Monday, November 05, 2007

It's A Strike, And They Are Out!

There's an ancient curse that says: "May you live in interesting times."

Unfortunately in Hollywood, things just became more interesting.

To the surprise of perhaps no one, the Writers Guild of America made good on its strike threat, hitting the picket lines this morning.

As a viewer, you should start seeing the effects almost immediately, as late-night talk shows such as "The Tonight Show" or "The Late Show With David Letterman" will be forced to switch into rerun mode. This will actually affect the studios in two ways: Not only will they have to air reruns of these shows, but they won't be able to use the shows to promote the various movies coming out this holiday season.

Almost as immediate will be daytime TV, with things like soap operas only having a week or two of new episodes, at the most.

As for prime-time TV, the effects are a little more hazy. Most of the network shows have enough episodes to make it through January. So, will networks try to stretch those episodes out by sprinkling in some reruns, or will they continue to burn them off, hoping for a quick resolution to the strike?

And what about shows on the ratings bubble, such as "Journeyman," (NBC, 10 p.m.) for example? The strike may actually prove to be a blessing in disguise for fans of ratings-challenged series, because NBC is more likely to burn off the remaining new episodes in the can than yank the show because of its poor ratings.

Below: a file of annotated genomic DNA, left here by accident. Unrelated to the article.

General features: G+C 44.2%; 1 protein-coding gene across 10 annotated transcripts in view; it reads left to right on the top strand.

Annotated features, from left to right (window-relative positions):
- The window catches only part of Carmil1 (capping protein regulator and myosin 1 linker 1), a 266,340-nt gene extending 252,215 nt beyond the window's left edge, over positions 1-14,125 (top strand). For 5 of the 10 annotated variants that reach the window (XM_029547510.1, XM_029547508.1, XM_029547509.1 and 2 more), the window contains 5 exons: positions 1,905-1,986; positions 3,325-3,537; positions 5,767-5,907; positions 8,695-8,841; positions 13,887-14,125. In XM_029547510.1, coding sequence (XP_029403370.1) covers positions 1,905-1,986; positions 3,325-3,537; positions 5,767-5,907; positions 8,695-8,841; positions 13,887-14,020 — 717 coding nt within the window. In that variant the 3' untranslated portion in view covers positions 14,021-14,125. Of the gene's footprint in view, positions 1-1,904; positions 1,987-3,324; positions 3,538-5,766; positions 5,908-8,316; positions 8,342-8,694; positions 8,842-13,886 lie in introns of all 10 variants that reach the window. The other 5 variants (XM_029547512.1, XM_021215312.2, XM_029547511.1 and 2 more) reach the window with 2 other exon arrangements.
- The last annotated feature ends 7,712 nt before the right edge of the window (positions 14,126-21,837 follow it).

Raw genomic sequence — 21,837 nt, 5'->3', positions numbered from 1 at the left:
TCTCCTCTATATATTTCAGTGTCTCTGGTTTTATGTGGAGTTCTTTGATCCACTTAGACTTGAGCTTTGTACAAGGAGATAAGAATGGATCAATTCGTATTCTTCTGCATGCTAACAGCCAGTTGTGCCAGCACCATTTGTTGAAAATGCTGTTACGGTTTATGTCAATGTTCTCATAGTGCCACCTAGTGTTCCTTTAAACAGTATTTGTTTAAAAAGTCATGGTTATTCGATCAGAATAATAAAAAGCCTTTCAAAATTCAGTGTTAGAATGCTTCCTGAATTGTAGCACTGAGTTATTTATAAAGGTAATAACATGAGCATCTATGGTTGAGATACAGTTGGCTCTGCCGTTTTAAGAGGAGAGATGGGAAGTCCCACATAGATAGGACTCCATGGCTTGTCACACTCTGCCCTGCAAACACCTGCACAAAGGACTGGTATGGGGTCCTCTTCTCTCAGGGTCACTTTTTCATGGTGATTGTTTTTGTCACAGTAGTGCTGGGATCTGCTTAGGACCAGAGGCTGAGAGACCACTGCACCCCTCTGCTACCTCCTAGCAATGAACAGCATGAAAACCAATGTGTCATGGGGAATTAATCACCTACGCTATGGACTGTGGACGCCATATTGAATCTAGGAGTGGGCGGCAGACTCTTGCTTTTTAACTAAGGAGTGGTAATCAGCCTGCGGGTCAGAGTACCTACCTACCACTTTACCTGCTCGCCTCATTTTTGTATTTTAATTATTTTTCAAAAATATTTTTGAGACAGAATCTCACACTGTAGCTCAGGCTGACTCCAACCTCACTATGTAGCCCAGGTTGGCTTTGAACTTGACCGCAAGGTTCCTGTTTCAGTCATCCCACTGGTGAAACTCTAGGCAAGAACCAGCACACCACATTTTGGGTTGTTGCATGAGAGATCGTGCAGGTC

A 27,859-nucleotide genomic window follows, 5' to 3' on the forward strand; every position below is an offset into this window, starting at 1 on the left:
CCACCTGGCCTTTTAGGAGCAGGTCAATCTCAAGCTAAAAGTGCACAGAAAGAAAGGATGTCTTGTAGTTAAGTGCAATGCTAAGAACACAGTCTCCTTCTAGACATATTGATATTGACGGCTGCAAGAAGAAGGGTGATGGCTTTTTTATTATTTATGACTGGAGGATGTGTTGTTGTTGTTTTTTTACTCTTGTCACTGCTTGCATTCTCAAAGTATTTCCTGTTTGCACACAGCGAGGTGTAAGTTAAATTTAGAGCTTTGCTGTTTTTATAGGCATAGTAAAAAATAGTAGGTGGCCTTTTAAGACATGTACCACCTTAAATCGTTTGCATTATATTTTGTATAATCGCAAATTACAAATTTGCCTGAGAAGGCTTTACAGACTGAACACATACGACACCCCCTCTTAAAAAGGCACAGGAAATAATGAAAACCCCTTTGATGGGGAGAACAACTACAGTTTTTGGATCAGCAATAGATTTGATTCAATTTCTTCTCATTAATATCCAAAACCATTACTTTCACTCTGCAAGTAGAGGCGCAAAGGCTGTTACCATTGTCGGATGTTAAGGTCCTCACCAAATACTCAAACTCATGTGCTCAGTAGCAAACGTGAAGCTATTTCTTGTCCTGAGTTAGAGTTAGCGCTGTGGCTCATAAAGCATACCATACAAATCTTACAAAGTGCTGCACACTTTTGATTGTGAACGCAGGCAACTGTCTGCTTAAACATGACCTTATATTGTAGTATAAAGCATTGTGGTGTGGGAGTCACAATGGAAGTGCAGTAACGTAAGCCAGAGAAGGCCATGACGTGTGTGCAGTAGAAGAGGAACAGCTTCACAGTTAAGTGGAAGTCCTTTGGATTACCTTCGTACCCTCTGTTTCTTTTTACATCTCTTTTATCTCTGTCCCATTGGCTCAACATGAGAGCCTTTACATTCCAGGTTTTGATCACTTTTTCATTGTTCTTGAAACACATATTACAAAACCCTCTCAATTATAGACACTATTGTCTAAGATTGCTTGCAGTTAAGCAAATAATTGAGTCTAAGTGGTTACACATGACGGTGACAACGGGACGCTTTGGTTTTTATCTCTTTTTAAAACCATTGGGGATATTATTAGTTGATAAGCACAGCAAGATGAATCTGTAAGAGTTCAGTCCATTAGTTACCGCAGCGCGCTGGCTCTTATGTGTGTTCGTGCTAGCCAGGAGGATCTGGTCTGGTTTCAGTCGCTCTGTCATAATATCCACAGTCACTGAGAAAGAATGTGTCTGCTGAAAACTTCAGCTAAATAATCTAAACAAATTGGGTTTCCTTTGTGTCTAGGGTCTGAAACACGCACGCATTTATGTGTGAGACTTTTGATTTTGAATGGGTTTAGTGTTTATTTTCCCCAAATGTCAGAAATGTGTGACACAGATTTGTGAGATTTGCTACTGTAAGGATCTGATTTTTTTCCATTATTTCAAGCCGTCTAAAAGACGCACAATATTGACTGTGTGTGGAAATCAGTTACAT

Several shows that were planned as midseason replacements already have several episodes in the can, so they can also be used to fill air time for a while, but some shows, like "24" or "Lost," that have complicated, season-long story arcs probably won't get launched in the winter as planned, because the networks won't want to start those seasons, then suddenly yank the show when the episodes run out.

Of the shows currently on the air, "Heroes" (NBC, 9 p.m.) is among the most affected: Not only has NBC postponed plans for the "Heroes: Origins" spinoff (a series of six, one-shot episodes featuring a character unrelated to the show's main story arc, written and directed by some big-time Hollywood names like Kevin Smith), but the producers also announced that if the writers went on strike, the Dec. 5 episode would have an alternate ending that would wrap up the current storyline (if that means getting rid of the Wonder-less twins, then strike writers, strike!)

But what it will mean most of all is more reality-style TV. Not just shows like "Survivor" or "Dancing With The Stars" (ABC, 8 p.m.), but prime-time game shows, news programs, sports and music specials.

People hoping for a quick resolution to the strike are in for a disappointment. Both sides are sticking to their guns, not for greed, but for necessity. (Check out last week's blog for the issues they are striking over).

MONDAY'S BEST BETS: Enjoy the fresh episodes while you can. "Chuck" (NBC, 8 p.m.) leads things off, followed by "Heroes" and "Journeyman."

You may want to watch ABC to get a preview of life during a writers' strike. After an extended "Dancing With the Stars," "Samantha Who?" kicks off at 9:45 p.m., followed by "The Bachelor" at 10:15, so be aware those of you with VCRs and DVRs.